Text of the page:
Invigorated by location, construct and an ingenious approach toward performance, William Lamson continues his collaboration with the elemental forces of nature in three distinct video works distinguished by intelligence, wit and a formal sensibility. Employing the camera to create the illusion, Lamson situates his elaborate sculptural contraptions with the intent to harness nature’s majestic power while parrying with its inherent unpredictability. For the video entitled Action for the Paiva, the artist stands – seemingly miraculously – on top of an eddying river. Held precariously aloft on an unseen floating platform beneath the water, Lamson allows the river’s current to dictate his position. The video’s peaceful nature belies the periodically intense challenge of staying afloat. Emblematic of the desires and struggles encountered when attempting to coexist in union with powerful forces, Lamson’s videos explore an unfolding drama of man in nature; adaptable, persevering and in relentless pursuit of discovery.
With a BFA from Dartmouth College and an MFA from Bard College, William Lamson regularly participates at showings across the US including group and solo museum exhibitions at the Brooklyn Museum, the Museum of Fine Arts, Santa Fe and a current exhibition on view at the Museum of Contemporary Art, Denver. Lamson’s exhibitions have garnered frequent attention from numerous publications including ArtForum, the New York Times, Brooklyn Rail, Architectural Digest and the Wall Street Journal.
In his new series of works on paper entitled “Otherscapes,” sculptor Tyler Beard astutely conflates colorful abstract forms with vintage, printed images of iconic landforms such as Rocky Mountain National Park’s Long’s Peak or Yosemite Park’s Half Dome. With small, yet majestic scenes appropriated from a quintessentially-American 1950’s Reader’s Digest publication featuring US national parks, the pristine vistas from over half-a-century ago give way to Beard’s off-kilter, imposed geometric collaged elements. Presented sequentially for a panoramic, overarching perspective, the artist intimates that the nation’s outdoor treasures have been irrevocably altered by mankind’s alien mark. Still, Beard’s meticulously constructed collage/monoprint works on paper remain formal in their compositional sensibility while inviting an open narrative to their homage of familiar landmarks.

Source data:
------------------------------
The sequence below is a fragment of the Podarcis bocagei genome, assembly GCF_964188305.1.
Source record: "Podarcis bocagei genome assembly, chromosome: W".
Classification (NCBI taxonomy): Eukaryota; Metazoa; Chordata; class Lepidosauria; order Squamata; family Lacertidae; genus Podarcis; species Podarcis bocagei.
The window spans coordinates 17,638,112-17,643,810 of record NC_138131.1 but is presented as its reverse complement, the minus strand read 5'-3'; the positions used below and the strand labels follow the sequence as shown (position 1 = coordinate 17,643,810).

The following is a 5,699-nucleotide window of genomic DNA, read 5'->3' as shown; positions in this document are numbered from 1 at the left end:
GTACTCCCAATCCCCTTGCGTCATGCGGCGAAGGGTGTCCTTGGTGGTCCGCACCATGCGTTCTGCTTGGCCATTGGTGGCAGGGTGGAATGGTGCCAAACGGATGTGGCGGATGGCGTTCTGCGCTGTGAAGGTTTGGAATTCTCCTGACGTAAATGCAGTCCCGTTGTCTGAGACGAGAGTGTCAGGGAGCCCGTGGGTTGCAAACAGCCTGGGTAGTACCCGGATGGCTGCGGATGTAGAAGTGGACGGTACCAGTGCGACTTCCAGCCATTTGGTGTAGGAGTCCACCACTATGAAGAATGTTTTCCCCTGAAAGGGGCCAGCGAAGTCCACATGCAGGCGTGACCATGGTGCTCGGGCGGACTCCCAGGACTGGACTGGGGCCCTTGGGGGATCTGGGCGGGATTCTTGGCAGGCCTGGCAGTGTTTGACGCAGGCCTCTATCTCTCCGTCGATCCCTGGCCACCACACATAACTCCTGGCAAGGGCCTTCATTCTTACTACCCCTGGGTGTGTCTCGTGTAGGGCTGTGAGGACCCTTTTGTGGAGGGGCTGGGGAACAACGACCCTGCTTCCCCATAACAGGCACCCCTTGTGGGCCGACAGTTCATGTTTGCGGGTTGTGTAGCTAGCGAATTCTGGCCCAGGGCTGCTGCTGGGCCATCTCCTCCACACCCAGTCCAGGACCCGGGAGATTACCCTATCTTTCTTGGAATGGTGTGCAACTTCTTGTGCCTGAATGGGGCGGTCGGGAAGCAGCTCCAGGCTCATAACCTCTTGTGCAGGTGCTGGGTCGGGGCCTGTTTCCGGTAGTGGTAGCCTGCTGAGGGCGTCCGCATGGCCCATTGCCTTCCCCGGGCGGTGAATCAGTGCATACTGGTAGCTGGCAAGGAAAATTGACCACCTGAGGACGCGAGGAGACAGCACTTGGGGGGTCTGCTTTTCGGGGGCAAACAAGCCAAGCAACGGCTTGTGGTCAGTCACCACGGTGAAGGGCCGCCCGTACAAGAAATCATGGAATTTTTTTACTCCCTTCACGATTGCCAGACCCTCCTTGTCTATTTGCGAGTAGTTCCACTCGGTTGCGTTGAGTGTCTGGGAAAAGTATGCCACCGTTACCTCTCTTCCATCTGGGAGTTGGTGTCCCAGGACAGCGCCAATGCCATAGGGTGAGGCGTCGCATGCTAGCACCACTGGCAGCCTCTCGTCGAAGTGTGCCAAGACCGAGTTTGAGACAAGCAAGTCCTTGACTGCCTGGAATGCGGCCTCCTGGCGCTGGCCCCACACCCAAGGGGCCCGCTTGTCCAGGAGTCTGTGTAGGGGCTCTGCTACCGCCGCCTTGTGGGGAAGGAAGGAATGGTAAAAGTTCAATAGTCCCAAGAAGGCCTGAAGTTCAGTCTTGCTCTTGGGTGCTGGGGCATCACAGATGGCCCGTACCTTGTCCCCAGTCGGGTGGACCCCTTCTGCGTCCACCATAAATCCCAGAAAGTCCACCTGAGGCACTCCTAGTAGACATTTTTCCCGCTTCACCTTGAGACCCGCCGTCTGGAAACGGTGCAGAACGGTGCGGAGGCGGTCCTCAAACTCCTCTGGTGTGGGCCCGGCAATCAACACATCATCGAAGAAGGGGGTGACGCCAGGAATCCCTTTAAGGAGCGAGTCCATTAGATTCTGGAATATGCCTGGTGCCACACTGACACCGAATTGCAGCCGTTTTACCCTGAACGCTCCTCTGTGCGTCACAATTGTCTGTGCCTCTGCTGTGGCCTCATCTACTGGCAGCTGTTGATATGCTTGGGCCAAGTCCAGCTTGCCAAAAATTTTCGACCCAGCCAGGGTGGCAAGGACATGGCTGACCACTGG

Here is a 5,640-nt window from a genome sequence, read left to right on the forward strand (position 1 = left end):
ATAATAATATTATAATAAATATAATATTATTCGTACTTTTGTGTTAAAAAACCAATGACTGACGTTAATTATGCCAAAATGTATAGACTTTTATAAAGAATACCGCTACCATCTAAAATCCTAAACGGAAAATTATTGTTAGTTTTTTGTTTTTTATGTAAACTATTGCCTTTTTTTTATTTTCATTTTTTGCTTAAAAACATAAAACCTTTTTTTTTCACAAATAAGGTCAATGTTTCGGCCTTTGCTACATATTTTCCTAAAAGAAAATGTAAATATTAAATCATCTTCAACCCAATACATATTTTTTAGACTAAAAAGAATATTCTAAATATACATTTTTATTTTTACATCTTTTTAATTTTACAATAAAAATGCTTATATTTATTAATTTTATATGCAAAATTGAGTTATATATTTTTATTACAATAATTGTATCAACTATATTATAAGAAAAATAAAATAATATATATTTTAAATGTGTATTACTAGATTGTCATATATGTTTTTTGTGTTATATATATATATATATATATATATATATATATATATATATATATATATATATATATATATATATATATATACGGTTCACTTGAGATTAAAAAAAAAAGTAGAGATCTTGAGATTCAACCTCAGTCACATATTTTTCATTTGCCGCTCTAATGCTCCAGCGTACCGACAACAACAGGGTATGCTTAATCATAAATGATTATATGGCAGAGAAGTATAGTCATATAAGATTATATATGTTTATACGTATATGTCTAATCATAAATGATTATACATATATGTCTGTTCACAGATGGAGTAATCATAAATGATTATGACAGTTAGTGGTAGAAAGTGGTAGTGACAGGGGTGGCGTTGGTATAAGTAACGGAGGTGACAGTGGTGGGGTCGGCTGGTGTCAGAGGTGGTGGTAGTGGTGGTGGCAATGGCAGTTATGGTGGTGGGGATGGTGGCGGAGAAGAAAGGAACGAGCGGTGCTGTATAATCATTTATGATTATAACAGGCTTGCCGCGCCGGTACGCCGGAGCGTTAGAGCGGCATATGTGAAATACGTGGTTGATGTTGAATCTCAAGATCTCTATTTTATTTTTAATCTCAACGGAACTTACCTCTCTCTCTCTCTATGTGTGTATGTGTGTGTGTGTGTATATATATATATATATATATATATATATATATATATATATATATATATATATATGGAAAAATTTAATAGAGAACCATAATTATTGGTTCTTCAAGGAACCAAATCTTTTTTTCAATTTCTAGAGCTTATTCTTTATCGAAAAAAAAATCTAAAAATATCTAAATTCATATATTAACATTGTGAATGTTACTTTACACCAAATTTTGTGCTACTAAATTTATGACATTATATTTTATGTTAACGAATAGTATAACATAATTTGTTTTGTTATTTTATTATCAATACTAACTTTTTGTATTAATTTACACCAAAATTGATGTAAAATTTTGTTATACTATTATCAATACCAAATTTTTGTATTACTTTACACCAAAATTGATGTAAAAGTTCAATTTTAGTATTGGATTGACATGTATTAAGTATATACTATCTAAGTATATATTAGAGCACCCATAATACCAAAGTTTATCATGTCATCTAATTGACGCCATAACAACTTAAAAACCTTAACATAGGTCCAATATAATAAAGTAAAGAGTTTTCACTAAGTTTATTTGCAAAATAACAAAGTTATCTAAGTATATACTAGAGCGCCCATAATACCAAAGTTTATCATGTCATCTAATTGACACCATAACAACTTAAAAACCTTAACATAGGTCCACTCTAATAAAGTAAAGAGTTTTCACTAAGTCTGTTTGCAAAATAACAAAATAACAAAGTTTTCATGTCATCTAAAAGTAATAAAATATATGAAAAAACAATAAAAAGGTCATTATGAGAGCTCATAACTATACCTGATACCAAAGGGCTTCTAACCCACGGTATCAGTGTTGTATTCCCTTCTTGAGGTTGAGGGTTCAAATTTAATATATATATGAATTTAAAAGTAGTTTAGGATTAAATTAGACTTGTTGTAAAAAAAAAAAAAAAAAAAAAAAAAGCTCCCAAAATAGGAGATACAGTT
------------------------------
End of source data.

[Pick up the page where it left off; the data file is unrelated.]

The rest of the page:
Tyler Beard has a B.F.A. from the University of Kansas and an M.F.A. from the University of Colorado where his work is placed in the Betty Woodman Collection within the University of Colorado’s extensive art collections. Beard will be featured in an upcoming Museum of Contemporary Art Denver solo exhibition opening March 1, 2013.
As part of her on-going investigation of the “interior monumental,” Kim Dickey explores how we construct environments both physically and psychologically while in response to what is natural vs. cultural or interior vs. exterior. The artist’s intensely assembled, glazed terracotta and porcelain works consist of many thousands of unique, yet seemingly uniform elements. Dickey creates reflexive sculptural landscapes that refer to their own construction while beguiling us toward an elaborate reverie. Using gardens as her reference, ordered plots in the natural world, Dickey freely reinterprets the decorative ceramic tradition of bocage: the closely clustered, miniature flowers traditionally used in the Rococo. The effect of such elements viewed in resplendent multiples is further visually amplified by Dickey’s subtly shifting green palette. The lifted platform in the gallery metaphorically supports the artist’s theatrical sense of her art-historically inspired sculptural forms. Further, the artist’s atmospheric photograph locates her sculpture in the in-between space of presence and absence, the real and the ideal while mirroring past cultures and the natural world.
A professor of art at the University of Colorado at Boulder, Kim Dickey, has a BFA from Rhode Island School of Design and an MFA from Alfred University. Her museum exhibitions include Denver Art Museum, Museum of Contemporary Art, Denver, Mass MOCA, Everson Museum of Art, the American Craft Museum and the Contemporary Museum, Honolulu. Her work can also be seen at the Center for Visual Art’s “In Situ” exhibition which features four artists who now have outdoor installations at Denver International Airport.